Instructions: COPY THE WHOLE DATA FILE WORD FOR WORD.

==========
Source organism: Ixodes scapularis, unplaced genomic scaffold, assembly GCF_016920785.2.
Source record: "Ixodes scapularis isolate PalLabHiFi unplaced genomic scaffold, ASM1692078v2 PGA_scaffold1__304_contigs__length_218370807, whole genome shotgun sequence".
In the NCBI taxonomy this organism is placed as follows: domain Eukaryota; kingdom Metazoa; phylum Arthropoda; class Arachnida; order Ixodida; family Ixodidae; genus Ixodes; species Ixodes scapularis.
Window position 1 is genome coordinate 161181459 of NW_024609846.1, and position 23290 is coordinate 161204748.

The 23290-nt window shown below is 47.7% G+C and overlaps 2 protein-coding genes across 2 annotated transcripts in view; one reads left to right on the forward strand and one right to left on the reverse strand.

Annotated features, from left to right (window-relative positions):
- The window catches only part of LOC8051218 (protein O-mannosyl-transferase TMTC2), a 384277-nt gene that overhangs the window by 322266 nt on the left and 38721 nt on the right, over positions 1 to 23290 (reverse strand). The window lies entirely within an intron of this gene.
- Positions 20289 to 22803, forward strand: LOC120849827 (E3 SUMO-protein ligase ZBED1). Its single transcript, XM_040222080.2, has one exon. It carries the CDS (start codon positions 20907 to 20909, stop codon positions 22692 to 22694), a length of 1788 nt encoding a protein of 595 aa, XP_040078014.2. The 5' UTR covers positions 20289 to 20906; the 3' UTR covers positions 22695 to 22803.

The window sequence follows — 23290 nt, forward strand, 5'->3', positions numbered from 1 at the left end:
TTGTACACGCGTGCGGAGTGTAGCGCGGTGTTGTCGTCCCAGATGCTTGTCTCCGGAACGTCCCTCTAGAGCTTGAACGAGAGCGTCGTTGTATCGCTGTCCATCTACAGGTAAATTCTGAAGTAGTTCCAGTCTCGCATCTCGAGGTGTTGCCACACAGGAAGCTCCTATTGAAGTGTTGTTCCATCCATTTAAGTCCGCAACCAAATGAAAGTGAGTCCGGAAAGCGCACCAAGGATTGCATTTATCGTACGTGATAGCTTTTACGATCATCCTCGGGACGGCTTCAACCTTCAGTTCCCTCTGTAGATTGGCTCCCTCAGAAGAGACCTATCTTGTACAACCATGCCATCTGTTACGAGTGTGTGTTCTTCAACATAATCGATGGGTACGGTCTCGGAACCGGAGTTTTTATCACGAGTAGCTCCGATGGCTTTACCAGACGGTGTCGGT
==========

Source organism: Ixodes scapularis, unplaced genomic scaffold, assembly GCF_016920785.2.
Source record: "Ixodes scapularis isolate PalLabHiFi unplaced genomic scaffold, ASM1692078v2 PGA_scaffold1__304_contigs__length_218370807, whole genome shotgun sequence".
In the NCBI taxonomy this organism is placed as follows: domain Eukaryota; kingdom Metazoa; phylum Arthropoda; class Arachnida; order Ixodida; family Ixodidae; genus Ixodes; species Ixodes scapularis.
Window position 1 is genome coordinate 161181459 of NW_024609846.1, and position 23290 is coordinate 161204748.

The 23290-nt window shown below is 47.7% G+C and overlaps 2 protein-coding genes across 2 annotated transcripts in view; one reads left to right on the forward strand and one right to left on the reverse strand.

Annotated features, from left to right (window-relative positions):
- The window catches only part of LOC8051218 (protein O-mannosyl-transferase TMTC2), a 384277-nt gene that overhangs the window by 322266 nt on the left and 38721 nt on the right, over positions 1 to 23290 (reverse strand). The window lies entirely within an intron of this gene.
- Positions 20289 to 22803, forward strand: LOC120849827 (E3 SUMO-protein ligase ZBED1). Its single transcript, XM_040222080.2, has one exon. It carries the CDS (start codon positions 20907 to 20909, stop codon positions 22692 to 22694), a length of 1788 nt encoding a protein of 595 aa, XP_040078014.2. The 5' UTR covers positions 20289 to 20906; the 3' UTR covers positions 22695 to 22803.

The window sequence follows — 23290 nt, forward strand, 5'->3', positions numbered from 1 at the left end:
TTGTACACGCGTGCGGAGTGTAGCGCGGTGTTGTCGTCCCAGATGCTTGTCTCCGGAACGTCCCTCTAGAGCTTGAACGAGAGCGTCGTTGTATCGCTGTCCATCTACAGGTAAATTCTGAAGTAGTTCCAGTCTCGCATCTCGAGGTGTTGCCACACAGGAAGCTCCTATTGAAGTGTTGTTCCATCCATTTAAGTCCGCAACCAAATGAAAGTGAGTCCGGAAAGCGCACCAAGGATTGCATTTATCGTACGTGATAGCTTTTACGATCATCCTCGGGACGGCTTCAACCTTCAGTTCCCTCTGTAGATTGGCTCCCTCAGAAGAGACCTATCTTGTACAACCATGCCATCTGTTACGAGTGTGTGTTCTTCAACATAATCGATGGGTACGGTCTCGGAACCGGAGTTTTTATCACGAGTAGCTCCGATGGCTTTACCAGACGGTGTCGGT